- Kube got a basic but functional todo view.
- HiDPI support. After a bit of massaging, Kube now scales correctly on HiDPI displays, so we no longer end up with tiny icons everywhere.
- Fixed HTML view resizing. Resizing the WebengineView to fit the contents has been a constant source of problems and continues to break every now and then.
- Improved keyboard navigation that allows for switching between views.
- Improved IMAP sync which fixes a couple of corner cases and improves performance as well as responsiveness while a sync is executed.
- Fixed free-page accumulation in lmdb database, which results in ~10x smaller db files.
- Experimented with zstd compression for things like mime messages, which reduced the database size, but doesn’t seem to affect performance much.
- The account password is now protected using your gpg key as well, so if there is a gpg-key set up, you will only have to unlock your keyring to unlock
kube. This effectively turns the gpg-keyring into your Kube keyring as well (assuming you have a gpg-key for every account).
- Implemented fulltext indexing of encrypted emails as well as basic support for protected headers. Read more
- Shaved off another 2000 SLOC from the messageparser library as I moved it over to sink for encrypted email indexing.
The todo view
The todo view’s goal is to have a small personal list of todos, acknowledging that you can only accomplish so much during a day, and there is no intention of turning this into a project management suite down the road.
The idea is that you have a couple of lists as backlogs, and that you then pick a reasonable amount of items (<10 probably?) from those lists as currently in progress (that’s also how it’s stored in iCal). This then gives you a nice little list of things during the day/week/whatever suits you, that you can tick off.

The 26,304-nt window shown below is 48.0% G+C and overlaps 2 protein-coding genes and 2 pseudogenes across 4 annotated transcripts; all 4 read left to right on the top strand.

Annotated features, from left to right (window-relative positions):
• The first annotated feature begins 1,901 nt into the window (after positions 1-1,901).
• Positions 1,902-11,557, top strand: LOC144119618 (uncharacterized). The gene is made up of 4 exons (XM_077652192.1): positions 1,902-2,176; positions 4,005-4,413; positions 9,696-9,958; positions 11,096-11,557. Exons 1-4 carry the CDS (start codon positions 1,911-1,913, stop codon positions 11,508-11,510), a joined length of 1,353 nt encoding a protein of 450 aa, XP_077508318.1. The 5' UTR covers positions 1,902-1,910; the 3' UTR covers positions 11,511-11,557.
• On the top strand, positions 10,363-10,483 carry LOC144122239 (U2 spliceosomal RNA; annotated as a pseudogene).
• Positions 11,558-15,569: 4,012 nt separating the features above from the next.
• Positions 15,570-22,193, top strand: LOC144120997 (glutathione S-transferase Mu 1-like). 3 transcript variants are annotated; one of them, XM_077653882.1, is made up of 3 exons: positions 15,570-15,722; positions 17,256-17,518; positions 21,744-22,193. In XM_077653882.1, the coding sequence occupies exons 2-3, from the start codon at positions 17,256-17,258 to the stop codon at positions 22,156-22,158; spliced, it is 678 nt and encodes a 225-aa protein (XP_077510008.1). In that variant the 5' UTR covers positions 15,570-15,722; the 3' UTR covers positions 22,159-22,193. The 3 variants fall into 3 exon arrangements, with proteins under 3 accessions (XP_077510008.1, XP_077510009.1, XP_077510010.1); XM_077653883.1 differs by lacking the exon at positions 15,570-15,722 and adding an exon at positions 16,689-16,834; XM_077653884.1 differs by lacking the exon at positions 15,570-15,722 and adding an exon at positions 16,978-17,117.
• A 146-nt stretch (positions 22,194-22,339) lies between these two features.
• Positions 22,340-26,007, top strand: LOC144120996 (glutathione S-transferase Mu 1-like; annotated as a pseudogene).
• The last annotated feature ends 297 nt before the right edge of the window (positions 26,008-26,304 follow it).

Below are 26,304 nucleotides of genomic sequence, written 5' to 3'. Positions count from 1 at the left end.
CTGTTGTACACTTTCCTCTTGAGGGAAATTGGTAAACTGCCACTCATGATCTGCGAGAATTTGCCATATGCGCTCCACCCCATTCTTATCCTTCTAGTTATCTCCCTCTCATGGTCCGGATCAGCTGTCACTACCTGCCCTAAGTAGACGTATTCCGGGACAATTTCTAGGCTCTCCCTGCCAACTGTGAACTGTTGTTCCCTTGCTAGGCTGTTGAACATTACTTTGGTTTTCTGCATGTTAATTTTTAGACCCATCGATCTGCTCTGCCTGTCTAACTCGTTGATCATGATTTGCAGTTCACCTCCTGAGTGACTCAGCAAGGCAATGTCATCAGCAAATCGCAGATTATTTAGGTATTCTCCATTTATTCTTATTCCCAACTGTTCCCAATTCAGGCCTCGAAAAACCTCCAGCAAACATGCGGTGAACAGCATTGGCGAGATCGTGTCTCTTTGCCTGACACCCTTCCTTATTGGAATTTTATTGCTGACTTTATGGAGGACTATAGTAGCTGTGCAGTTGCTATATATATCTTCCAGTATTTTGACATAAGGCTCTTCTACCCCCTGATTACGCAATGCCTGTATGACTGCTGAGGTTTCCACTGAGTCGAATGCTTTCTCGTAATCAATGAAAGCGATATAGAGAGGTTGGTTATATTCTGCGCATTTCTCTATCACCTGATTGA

New items can quickly be entered using keyboard shortcuts (press “?”) and that’s about it for the time being.
I think sub-todos might find their way eventually in there, but the rest should rather be quality of life improvements and eventually taking other sources of “things you need to act on” into account, such as emails that you should probably be answering or events that need to be prepared.
The todo view was the last officially missing piece, so with that we are view-complete (feature complete may be a bit a stretch still).
Having to enter your account password for every account whenever you start Kube doesn’t make for a great user-experience, so this was fairly high on the nuisance list.
Naturally the first thought was that we would just use your platform’s keyring, but regrettably there still isn’t a solution that works on multiple platforms (not even on Linux, libsecret was never implemented for KDE),
so that results in a lot of effort for implementation and maintenance.
Fortunately, there is an alternative.
We already rely on GPG for end-to-end encryption, so why not use your GPG-key to also secure your account related secrets?
We already had an experimental feature that stores the account password encrypted using the key as a POC, so the next was to build this into the core and improve the experience somewhat.
The result is that you will no longer have to enter any account passwords after the initial entry, but will instead be prompted to unlock your GPG-keyring (if not already unlocked), and just like that we’ll gain a keyring and sidestep the keyring mess. With gpg-agent we can at least reuse something that we rely on anyways, and that we have available on all supported platforms.
The one fly in the ointment is that we currently have to start a gpg-agent inside the flatpak, so we can’t reuse an already unlocked keyring on the system.
More information on the Kolab Now blog!
“Kube is a modern communication and collaboration client built with QtQuick on top of a high performance, low resource usage core. It provides online and offline access to all your mail, contacts, calendars, notes, todo’s and more. With a strong focus on usability, the team works with designers and UX experts from the ground up, to build a product that is not only visually appealing but also a joy to use.” For more info, head over to: kube-project.com